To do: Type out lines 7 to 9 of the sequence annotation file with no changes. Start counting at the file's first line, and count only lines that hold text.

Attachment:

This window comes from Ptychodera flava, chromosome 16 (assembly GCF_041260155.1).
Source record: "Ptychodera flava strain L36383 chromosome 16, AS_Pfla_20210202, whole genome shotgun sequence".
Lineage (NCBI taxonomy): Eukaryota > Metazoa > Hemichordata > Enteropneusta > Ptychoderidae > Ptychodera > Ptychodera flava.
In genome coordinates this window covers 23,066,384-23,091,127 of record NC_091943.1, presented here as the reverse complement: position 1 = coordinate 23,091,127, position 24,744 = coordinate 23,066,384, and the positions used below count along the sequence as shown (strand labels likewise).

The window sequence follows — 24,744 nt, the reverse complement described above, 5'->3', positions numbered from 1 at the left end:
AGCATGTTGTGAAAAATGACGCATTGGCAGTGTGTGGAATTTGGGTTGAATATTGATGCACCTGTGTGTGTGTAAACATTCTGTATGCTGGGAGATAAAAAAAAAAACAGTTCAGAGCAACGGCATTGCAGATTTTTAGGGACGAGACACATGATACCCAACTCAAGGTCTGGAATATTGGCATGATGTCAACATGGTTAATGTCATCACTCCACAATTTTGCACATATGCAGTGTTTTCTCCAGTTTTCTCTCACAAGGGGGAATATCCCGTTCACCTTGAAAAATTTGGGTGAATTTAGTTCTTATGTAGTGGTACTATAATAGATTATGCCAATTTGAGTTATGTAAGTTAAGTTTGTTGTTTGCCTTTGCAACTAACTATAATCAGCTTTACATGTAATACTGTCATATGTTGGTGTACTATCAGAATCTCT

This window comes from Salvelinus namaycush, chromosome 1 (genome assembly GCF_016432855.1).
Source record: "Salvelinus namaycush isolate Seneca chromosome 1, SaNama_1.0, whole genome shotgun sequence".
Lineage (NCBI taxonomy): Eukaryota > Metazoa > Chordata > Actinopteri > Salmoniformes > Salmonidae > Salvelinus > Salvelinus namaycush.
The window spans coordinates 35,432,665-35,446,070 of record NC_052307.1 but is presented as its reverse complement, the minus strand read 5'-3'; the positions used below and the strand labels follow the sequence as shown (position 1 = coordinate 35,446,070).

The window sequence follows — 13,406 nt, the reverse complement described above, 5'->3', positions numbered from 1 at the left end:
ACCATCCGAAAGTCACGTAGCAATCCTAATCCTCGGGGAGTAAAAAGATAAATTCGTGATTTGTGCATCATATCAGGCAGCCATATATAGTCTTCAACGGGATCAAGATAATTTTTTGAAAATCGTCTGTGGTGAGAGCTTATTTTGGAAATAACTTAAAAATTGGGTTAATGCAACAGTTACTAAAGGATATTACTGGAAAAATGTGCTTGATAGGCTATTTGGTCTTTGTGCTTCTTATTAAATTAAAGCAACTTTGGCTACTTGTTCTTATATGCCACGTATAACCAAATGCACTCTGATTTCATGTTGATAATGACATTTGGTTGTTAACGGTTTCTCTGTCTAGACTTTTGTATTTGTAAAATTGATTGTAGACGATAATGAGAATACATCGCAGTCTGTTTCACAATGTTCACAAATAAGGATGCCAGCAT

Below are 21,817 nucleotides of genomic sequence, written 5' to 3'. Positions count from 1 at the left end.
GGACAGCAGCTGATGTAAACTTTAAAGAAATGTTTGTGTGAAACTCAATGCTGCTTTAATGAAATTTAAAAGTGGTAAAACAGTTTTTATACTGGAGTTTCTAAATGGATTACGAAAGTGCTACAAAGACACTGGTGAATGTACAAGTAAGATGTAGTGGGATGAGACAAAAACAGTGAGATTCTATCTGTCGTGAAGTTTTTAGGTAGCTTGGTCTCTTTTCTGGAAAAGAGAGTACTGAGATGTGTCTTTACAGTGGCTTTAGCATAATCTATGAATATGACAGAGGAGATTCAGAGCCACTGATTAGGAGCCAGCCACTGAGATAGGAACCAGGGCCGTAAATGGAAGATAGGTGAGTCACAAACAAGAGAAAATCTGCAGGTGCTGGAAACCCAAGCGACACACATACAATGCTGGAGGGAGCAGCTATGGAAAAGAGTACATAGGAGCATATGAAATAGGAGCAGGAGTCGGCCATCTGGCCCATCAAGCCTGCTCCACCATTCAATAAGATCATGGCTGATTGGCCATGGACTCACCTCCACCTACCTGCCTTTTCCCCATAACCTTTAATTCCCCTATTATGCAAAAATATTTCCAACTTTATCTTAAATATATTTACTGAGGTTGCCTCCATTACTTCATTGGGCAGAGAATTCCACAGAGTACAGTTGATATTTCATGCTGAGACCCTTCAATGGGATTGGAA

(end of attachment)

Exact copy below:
This window comes from Salvelinus namaycush, chromosome 1 (genome assembly GCF_016432855.1).
Source record: "Salvelinus namaycush isolate Seneca chromosome 1, SaNama_1.0, whole genome shotgun sequence".
Lineage (NCBI taxonomy): Eukaryota > Metazoa > Chordata > Actinopteri > Salmoniformes > Salmonidae > Salvelinus > Salvelinus namaycush.